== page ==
Yahoo to Spend $100M in Bid for More Brand Buzz

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Yahoo Inc. believes a lot of its good work has been overlooked by investors and the media so it’s spending more than $100 million to get the word out to consumers directly.

The money is going toward the Internet company’s most expensive marketing campaign since Stanford University graduate students Jerry Yang and David Filo started Yahoo’s Web site 15 years ago. Yahoo provided a peek at the 15-month blitz Tuesday in New York.

The ads will run on television, online and other media in the United States and nine other countries where Yahoo hopes to expand on a worldwide audience that is already approaching 600 million.

Despite its extensive reach, Yahoo’s brand has been bruised in recent years as its profits sagged and many people turned to Internet search leader Google Inc. and relative newcomers like Facebook Inc. and Twitter Inc. — none of which have spend much money on self-promotion.

Yahoo’s financial struggles were magnified last year when Yang and the rest of the Sunnyvale-based company’s board spurned a $47.5 billion takeover offer from Microsoft Corp.

The rebuff alienated many Yahoo shareholders, and the missed Microsoft opportunity has remained a recurring theme in the business press because the company’s market value now is about 50 percent below Microsoft’s last takeover offer in May 2008, before the rivals ultimately agreed on a search partnership nearly two months ago.

Yahoo Chief Executive Carol Bartz, hired eight months ago to steer a turnaround, believes the company has been getting a bum rap — something she hopes to reverse with the new advertising push.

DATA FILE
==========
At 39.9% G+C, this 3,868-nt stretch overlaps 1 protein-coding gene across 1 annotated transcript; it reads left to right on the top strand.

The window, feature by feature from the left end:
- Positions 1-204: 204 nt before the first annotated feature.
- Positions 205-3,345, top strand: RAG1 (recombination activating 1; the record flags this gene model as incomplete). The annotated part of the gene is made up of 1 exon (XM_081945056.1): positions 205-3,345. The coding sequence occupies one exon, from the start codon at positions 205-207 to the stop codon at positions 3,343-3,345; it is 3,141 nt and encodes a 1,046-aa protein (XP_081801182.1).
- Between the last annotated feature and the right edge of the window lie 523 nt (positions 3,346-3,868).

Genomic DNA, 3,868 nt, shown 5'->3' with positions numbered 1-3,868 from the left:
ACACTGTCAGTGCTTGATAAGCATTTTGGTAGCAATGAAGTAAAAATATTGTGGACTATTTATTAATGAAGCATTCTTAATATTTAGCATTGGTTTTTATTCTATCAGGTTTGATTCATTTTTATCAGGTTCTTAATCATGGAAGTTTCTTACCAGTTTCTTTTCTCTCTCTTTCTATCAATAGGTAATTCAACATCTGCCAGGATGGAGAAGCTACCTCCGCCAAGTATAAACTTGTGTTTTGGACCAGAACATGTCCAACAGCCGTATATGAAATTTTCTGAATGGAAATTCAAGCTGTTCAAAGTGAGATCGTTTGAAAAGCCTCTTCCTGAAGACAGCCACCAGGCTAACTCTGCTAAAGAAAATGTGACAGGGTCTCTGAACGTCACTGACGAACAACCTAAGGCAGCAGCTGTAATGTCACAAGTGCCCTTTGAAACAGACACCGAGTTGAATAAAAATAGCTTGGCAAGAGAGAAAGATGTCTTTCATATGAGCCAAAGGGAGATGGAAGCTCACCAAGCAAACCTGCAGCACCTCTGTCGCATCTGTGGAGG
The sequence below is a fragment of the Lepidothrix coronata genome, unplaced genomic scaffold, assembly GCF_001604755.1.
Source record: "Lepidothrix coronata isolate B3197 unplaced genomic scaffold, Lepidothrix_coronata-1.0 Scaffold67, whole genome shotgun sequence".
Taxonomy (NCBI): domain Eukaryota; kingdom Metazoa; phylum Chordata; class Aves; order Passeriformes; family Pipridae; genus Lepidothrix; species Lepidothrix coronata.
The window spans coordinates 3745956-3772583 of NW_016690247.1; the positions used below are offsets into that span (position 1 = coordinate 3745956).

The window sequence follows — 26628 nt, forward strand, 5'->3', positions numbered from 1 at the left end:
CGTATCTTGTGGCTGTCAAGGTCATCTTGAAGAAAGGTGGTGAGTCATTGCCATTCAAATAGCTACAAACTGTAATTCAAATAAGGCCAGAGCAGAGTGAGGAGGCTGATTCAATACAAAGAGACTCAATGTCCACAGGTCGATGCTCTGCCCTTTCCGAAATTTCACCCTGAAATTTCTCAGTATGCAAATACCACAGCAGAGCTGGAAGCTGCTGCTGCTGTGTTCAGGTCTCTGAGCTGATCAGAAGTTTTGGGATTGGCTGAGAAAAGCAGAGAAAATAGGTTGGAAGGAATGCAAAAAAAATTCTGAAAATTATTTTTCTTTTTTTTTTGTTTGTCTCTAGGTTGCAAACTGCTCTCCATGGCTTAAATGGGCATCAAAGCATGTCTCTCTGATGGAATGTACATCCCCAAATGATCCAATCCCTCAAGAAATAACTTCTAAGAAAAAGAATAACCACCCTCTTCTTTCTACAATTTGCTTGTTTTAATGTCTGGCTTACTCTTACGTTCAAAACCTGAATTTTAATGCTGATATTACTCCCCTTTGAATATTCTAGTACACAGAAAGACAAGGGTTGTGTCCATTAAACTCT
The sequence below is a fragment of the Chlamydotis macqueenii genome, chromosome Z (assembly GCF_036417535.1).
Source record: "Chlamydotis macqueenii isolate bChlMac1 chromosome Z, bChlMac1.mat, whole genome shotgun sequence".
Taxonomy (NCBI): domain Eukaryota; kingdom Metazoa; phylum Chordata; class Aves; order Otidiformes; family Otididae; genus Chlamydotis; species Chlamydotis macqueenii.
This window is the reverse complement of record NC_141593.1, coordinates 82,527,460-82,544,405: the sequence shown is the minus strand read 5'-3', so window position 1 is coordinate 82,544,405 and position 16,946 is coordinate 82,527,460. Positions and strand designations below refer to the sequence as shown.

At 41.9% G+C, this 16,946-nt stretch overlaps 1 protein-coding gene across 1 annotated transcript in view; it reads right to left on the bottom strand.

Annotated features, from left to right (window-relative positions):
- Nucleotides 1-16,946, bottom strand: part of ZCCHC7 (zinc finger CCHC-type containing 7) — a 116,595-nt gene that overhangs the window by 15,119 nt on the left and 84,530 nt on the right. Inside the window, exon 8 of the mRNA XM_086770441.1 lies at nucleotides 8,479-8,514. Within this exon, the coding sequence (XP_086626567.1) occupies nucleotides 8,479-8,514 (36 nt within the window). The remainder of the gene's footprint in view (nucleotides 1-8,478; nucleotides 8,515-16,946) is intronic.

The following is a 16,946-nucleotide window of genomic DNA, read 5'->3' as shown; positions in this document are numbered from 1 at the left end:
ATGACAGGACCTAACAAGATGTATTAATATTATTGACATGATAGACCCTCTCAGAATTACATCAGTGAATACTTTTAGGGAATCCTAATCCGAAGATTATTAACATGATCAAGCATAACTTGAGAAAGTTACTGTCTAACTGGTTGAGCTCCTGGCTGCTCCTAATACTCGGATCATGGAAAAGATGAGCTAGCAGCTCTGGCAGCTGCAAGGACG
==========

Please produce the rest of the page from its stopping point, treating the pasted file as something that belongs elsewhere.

“When you get outside of New York City and Silicon Valley, everybody loves Yahoo,” Bartz said Tuesday during a press conference that was webcast. “Why are you (the media) so cynical about us? Be cynical about frigging Google. If you don’t love us, leave us alone.”

Wall Street’s affinity for Google is driven by money.

Google’s revenue has been rising in recent years, even during the U.S. recession, largely because it dominates the Internet search market and can thus sell more text-based ads that appear on the side of search results. Yahoo’s share of the search market has shrunk in the past few years and, more recently, the recession has made it more difficult to sell the visual ads that have long been its specialty.

Investors have rewarded Google with a market value of nearly $160 billion while Yahoo’s hovers around $24 billion. Shares in Mountain View, Calif.-based Google gained $2.06 to finish Tuesday at $499.06, after crossing $500 for the first time in 13 months earlier in the trading session. Yahoo shares fell 18 cents to close at $16.86.

Yahoo’s new ads will highlight its recent efforts to give visitors more ways to customize the pages that they see on Yahoo, even if it means drawing upon material from other sites.

One ad reads: “There’s a new master of the digital universe. You.”

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